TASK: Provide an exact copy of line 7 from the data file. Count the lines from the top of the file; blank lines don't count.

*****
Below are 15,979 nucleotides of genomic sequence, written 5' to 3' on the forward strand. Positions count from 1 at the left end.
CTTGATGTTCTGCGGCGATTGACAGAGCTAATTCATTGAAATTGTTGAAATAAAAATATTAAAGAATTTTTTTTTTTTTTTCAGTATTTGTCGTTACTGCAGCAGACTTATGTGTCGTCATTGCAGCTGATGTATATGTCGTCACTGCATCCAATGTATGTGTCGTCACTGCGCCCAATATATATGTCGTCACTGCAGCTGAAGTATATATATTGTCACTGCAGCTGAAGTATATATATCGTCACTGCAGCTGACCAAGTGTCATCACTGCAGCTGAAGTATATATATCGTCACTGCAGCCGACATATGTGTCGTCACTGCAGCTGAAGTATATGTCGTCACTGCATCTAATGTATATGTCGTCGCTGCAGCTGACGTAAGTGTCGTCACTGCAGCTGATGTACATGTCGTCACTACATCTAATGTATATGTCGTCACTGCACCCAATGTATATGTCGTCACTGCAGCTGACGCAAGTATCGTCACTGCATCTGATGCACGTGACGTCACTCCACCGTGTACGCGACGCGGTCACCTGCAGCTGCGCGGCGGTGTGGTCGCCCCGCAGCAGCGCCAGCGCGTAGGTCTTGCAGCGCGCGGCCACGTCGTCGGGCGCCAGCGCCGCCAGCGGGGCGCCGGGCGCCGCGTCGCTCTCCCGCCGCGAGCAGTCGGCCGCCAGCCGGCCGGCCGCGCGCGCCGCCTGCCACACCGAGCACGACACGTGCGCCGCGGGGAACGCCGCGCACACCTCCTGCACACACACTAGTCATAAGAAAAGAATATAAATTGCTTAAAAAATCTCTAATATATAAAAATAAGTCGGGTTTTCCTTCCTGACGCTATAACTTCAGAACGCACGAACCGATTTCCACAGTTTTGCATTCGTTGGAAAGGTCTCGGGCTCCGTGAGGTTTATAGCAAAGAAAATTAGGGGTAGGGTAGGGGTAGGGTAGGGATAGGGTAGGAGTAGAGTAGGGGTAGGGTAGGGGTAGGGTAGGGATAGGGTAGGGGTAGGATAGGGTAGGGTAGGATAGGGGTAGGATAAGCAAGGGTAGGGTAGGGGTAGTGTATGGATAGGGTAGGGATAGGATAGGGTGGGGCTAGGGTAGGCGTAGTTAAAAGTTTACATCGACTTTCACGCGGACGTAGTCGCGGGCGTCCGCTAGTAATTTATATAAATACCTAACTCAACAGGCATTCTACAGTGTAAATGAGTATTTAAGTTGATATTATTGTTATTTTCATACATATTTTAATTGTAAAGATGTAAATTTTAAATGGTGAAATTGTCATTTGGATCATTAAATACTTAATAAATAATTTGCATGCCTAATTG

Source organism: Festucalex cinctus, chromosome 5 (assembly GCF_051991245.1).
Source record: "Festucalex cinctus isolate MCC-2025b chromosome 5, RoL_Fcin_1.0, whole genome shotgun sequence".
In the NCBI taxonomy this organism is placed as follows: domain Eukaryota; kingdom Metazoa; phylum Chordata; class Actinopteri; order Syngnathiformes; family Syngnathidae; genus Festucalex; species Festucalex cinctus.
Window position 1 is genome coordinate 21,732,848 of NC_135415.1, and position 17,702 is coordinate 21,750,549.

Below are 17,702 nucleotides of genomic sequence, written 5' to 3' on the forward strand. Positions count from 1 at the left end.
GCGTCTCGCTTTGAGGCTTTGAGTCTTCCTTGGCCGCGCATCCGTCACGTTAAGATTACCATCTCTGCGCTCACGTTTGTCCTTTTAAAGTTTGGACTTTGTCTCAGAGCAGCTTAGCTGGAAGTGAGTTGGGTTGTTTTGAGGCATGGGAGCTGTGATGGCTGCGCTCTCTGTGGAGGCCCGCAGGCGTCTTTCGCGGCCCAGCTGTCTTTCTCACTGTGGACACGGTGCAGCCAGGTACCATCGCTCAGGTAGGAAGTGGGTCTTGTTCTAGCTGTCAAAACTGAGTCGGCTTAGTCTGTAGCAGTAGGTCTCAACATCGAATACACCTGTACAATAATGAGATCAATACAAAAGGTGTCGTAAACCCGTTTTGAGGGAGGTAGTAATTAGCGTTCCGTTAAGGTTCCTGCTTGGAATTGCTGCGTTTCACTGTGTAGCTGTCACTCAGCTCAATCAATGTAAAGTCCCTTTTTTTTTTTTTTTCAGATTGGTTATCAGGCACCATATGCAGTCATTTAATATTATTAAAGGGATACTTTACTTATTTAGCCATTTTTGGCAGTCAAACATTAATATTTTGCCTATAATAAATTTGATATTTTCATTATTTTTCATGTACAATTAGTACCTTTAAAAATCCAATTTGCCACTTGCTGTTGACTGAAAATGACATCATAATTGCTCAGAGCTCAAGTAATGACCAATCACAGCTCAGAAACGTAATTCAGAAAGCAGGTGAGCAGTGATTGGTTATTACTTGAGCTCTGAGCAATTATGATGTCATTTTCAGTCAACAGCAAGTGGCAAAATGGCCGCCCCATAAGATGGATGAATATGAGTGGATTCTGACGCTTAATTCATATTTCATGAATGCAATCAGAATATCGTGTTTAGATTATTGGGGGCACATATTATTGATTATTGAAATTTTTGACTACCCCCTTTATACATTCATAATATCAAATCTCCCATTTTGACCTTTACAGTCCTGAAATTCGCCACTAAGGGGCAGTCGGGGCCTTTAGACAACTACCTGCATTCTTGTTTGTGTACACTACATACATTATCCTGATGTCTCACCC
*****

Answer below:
Below are 17,702 nucleotides of genomic sequence, written 5' to 3' on the forward strand. Positions count from 1 at the left end.